Anniversary Issue... Honoring the Past and Celebrating the Future With Amélie

Anniversary Issue… Honoring the Past and Celebrating the Future With Amélie

As we celebrate our 17th year in the plus size industry, we decided to take it back to the beginning, our purpose and the very reason we launched PLUS Model Magazine.

For us, it’s always been about the models, the industry, and the community. This month we will be introducing you to our cover model Amélie and for the first time, we will be following up and checking in every three months so she can share her journey in the plus-size modeling industry.

Growing up our cover model Amélie was very shy and did not like the spotlight. After years of struggling with an eating disorder, she did her work and accepted her curves, and decided to delve back into fashion. Today, she has a Bachelor’s Degree in Business and Finance from Northeastern University, has lived abroad, and is newly signed to Dorothy Combs Models.

Get to know Amélie…

Anniversary Issue... Honoring the Past and Celebrating the Future With Ame?lie

PMM: Tell us something about yourself that most people would not know…

Amélie: I was a special needs nanny in high school and college and learned American Sign Language. The Deaf community is near and dear to me and I absolutely love the language. I encourage everyone to learn even just some basics!

In many ways plus size models represent a segment of the community and the customers… Can you share your body confidence story with us?

Growing up I was shy and never liked my freckles and red hair. Kids would mistake freckles for dirt and I’d wear bed sheets on my head at home pretending to have long, flowing straight hair. As I aged I developed an eating disorder which I battled in silence for several years as an adolescent and teenager. I eventually came into my freckles and stayed at a healthy weight. Even still, I was never truly accepting of myself and confident in my own skin.

It was until recently really that I became plus-sized. I started a new medication and almost overnight I gained weight. Then I went to grad school and the weight continued to pile on. In total, in the past few years, my body has completely changed shapes and sizes, and that fluidity has taken me on a journey.

At first, I didn’t want to buy new clothes that fit or that I felt comfortable in. Looking back I was punishing myself. Eventually, I decided to donate my old clothing and start over. Finding cute clothes that flattered my newfound curves brought me a contentness of sorts—instead of striving I just decided to accept myself where I am and have grace for myself.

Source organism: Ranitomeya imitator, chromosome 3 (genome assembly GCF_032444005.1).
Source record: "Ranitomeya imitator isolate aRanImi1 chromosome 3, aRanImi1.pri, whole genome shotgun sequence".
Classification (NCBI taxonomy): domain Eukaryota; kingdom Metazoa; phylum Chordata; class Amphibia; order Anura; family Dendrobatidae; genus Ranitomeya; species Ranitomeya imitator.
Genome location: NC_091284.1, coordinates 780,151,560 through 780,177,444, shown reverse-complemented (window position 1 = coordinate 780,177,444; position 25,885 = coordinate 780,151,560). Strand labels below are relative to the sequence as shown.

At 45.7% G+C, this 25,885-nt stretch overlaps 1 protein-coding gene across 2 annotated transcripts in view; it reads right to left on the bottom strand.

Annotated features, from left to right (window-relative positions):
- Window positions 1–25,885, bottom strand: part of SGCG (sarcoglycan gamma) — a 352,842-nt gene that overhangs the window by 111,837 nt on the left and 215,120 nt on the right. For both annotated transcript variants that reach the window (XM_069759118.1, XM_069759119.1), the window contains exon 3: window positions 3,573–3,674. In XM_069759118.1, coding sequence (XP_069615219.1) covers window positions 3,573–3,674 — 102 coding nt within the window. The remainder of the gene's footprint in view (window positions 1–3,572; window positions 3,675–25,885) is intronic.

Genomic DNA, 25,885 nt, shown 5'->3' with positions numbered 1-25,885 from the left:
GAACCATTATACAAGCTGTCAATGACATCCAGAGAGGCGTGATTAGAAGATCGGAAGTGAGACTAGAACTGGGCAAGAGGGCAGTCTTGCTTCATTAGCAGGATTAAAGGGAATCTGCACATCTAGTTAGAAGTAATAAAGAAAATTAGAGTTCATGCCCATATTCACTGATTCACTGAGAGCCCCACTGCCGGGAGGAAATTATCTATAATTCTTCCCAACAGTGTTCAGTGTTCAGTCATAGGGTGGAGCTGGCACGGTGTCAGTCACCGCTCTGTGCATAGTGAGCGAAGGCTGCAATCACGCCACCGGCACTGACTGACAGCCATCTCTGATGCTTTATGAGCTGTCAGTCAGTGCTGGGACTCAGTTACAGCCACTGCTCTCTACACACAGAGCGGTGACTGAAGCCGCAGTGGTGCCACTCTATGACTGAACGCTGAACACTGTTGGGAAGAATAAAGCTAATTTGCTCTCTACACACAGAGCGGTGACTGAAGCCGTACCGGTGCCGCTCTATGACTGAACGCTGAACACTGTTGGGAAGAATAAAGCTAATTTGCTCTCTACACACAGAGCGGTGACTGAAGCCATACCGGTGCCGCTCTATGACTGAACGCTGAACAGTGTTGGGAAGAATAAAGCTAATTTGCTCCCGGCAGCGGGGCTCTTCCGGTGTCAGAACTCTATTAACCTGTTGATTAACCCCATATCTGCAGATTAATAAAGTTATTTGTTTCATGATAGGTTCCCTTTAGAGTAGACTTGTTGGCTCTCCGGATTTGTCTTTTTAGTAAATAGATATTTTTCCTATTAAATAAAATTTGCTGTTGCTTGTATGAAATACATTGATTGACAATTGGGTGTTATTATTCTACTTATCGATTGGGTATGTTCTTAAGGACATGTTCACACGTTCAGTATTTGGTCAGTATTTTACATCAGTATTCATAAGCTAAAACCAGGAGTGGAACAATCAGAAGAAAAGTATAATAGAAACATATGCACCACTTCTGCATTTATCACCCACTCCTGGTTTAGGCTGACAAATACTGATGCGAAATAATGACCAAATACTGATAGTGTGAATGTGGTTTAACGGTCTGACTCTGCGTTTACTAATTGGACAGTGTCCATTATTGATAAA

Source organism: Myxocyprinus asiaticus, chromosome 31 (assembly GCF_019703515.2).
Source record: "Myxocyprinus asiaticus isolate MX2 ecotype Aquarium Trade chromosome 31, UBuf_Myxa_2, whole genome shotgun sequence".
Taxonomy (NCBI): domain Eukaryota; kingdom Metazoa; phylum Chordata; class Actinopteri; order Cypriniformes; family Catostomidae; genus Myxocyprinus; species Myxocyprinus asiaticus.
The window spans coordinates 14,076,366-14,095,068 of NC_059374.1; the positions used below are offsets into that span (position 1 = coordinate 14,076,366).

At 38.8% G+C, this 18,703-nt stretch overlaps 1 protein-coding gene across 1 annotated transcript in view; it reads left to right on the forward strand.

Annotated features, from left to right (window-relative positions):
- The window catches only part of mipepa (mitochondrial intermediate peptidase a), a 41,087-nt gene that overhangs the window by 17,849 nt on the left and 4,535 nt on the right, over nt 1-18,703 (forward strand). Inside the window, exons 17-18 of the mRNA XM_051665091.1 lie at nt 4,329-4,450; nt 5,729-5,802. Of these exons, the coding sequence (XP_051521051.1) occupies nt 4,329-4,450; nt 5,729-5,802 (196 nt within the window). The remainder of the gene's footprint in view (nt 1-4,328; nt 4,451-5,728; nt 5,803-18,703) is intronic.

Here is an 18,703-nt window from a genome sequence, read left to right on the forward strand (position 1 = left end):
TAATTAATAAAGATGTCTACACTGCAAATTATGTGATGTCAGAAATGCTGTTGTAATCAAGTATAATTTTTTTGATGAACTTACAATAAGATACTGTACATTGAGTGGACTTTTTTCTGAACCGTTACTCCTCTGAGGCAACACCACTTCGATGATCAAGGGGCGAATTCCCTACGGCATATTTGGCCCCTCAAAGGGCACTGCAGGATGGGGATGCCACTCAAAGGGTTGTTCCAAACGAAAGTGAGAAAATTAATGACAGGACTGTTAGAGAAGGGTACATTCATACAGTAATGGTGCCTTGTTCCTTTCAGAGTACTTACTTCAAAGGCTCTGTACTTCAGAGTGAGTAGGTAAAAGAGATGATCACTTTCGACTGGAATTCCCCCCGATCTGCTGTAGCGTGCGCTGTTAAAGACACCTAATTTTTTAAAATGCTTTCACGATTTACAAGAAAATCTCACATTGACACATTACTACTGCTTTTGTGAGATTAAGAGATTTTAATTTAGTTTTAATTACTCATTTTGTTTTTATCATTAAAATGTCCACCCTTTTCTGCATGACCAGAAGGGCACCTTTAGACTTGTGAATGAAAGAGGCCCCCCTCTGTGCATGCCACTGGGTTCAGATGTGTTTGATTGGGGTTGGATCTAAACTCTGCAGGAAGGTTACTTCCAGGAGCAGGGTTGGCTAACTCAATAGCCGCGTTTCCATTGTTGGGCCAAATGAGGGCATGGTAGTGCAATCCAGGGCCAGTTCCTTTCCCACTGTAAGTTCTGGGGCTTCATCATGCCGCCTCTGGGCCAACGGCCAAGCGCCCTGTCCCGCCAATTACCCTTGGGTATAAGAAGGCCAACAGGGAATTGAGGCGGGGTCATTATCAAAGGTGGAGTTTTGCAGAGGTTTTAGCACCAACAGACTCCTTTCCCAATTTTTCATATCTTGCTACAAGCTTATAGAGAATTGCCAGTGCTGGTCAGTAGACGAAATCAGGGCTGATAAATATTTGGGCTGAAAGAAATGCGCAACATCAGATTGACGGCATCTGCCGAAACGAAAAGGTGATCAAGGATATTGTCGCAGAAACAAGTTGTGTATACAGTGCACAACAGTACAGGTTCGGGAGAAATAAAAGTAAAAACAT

As women, we are way too hard on ourselves and our bodies. From puberty to hormonal bloating, pregnancy, to menopause, our bodies go through a lot of changes. There’s no one way to be beautiful and I’m truly learning that at this stage in my life.

Anniversary Issue... Honoring the Past and Celebrating the Future With Ame?lie

From the outside, modeling looks very glamorous… What have you learned about the business of modeling?

I am answering this question from bed at 8 PM after a 9-hour day shooting. My feet hurt, and my legs are throbbing! Changing shoes 50+ times in one day and being on your feet for long periods of time are some of the not-so-glamorous sides of modeling.

Tell us about your first modeling job. How did you prepare for it?

My first job was with HSN for an elevated e-commerce campaign. I bought a book on Amazon of poses and practiced in front of the mirror. Of course, once I got in front of the camera all those rehearsed poses poofed out of my memory and I was left to improvise. There’s only so much preparation you can do that actually pays off because if you’re too in your head it will show in the images.

Anniversary Issue... Honoring the Past and Celebrating the Future With Ame?lie

As the fashion industry continues to evolve and expand diverse representation how important is it for the generations to come to see more of themselves represented on television, in advertisements, and in fashion?

People want to see themselves in advertisements. “She looks like me, my cousin, my mom, my best friend—” that sells. In the past, fashion has been exclusionary. It’s almost as if brands wanted the general public to compare themselves to often unattainable beauty standards as a marketing strategy.

More recently fashion is becoming increasingly inclusive. From expanded sizing ranges to diverse talent, brands are fostering a sense of belonging across diverse audiences.

Your agency shared with us that you are passionate about volunteering for causes you really care about. Can you tell us about that?

I currently volunteer as a digital literacy tutor–teaching adult students how to use technology to upskill them for the marketplace. I am extremely passionate about digital inclusion: an initiative that focuses on ensuring that all communities have access to and use of information and communication technologies.

Anniversary Issue... Honoring the Past and Celebrating the Future With Ame?lie

Two truths and a lie…

  • She’s a great cook!
  • She is a big NFL fan!
  • She was homeschooled

Guess which one is NOT true! Meet us on our social media channels @plusmodelmag and cast your answer!

Which is your favorite Anniversary Issue cover? Join us on social @plusmodelmag to share your opinion!

Anniversary Issue... Honoring the Past and Celebrating the Future With Ame?lie

Follow Amélie:
IG @sunkissedamelie

For Bookings:
Dorothy Combs Models

Photo Credits

Pink Dress Cover
Photographer, Susan Bowlus
IG @susanbowlusphoto

White Dress Cover:
Photographer, Alejandro Poveda
IG @ale_poveda
Makeup, Londy Makeup
IG @londymakeup